Here, we propose a method for annotating directions as well as signs to PPIs. We hypothesized that directions and signs between GO terms, represented by regulates, positively regulates, and negatively regulates relations, can be used for predicting directions and signs of PPIs. The rationale behind this hypothesis is as follows. Let us assume that protein p1 and p2 interact with each other, and there is a significant tendency in which GO terms involving p1 positively regulates GO terms involving p2. Since protein p1 and p2 interact with each other, the tendency of positive regulation might result from activation of p2 by p1. Based on this hypothesis, we predicted directions of undirected, unsigned PPIs first. Then, we predicted sign for each directed, unsigned PPI. PPIs were represented by features that were generated from regulates, positively regulates, and negatively regulates relations. Then, we trained logistic regression models for predicting directions and signs. Independent test results demonstrated that our method outperforms previous GO-based method, especially for negative PPIs. In addition, we annotated effect types to human PPIs and validated highly confident predictions against literature.
The overall method for annotating effect types to PPIs is illustrated in Fig. 1. The input was an undirected, unsigned PPI network. For each undirected, unsigned PPI, we predicted its direction first. We trained two logistic regression models that predicted whether a signal can flow in left-to-right direction and right-to-left direction, respectively. The two models shared the same feature vectors, which were composed of pairs of GO terms between which regulates, positively regulates, or negatively regulates relation hold. By combining outputs of these two models, we decided final direction of a PPI as one of ‘left-to-right’, ‘right-to-left’, and ‘bi-directional’. Then, we predicted sign for each directed, unsigned PPI. If the PPI is bi-directional, we predicted each sign for both directions. For predicting signs, we trained two logistic regression models that predicted whether a directed PPI can act as activation and inhibition, respectively. The two models shared an identical feature vector, which was composed of pairs of GO terms between which positively regulates or negatively regulates relation hold. By combining outputs of these two models, we decided final effect type as one of the followings: ‘activation’, ‘inhibition’, ‘activation&inhibition’, and ‘affect’. As a result, we obtained PPIs with effect type.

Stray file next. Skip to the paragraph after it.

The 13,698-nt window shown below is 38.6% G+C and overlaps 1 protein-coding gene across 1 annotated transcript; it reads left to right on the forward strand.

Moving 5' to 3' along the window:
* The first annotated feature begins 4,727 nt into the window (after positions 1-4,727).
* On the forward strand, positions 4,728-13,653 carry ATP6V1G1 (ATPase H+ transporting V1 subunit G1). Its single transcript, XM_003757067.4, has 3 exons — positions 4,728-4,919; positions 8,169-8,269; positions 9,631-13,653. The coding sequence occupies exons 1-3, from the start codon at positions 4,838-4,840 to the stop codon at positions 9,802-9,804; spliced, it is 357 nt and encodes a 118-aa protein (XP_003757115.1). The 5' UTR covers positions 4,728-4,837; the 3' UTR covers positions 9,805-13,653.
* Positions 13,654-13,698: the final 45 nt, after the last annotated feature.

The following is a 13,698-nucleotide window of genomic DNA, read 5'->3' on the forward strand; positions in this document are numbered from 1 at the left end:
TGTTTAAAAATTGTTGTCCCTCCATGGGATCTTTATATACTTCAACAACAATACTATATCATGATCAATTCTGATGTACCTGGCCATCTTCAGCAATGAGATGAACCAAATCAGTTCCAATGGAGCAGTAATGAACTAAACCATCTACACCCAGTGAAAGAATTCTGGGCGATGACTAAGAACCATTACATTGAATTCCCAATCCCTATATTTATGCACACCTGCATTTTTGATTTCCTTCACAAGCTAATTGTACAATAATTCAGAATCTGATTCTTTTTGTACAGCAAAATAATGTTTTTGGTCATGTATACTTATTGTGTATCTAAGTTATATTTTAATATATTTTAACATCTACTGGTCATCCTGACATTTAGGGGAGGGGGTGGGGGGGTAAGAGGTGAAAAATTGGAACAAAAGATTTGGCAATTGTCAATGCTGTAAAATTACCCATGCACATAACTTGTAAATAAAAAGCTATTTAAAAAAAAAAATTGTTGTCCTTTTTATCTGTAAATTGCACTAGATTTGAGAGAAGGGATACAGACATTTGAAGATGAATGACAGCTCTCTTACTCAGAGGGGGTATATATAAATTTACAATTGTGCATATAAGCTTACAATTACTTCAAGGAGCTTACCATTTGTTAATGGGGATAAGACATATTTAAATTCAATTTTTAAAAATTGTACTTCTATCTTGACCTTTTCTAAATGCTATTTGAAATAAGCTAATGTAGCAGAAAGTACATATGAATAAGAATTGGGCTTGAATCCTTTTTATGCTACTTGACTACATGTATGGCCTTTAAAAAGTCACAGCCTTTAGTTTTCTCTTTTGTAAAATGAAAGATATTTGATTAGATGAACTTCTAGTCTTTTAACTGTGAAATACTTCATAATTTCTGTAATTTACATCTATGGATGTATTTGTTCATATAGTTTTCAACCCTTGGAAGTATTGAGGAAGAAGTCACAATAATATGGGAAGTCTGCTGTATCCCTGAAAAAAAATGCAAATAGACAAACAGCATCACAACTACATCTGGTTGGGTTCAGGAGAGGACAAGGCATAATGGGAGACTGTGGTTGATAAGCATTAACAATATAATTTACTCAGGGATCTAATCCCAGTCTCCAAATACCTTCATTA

We collected three PPI datasets: a training set, an independent test set, and a prediction set. To gather reliable datasets, we applied following policies to all datasets: (1) We collected human PPIs only. (2) We removed functional associations and self-interactions. (3) We collected PPIs only when at least one regulates relation holds between GO terms to which constituent proteins are annotated. (4) We mapped protein families to their members. (5) We integrated multiple instances of the same PPI to remove redundancy.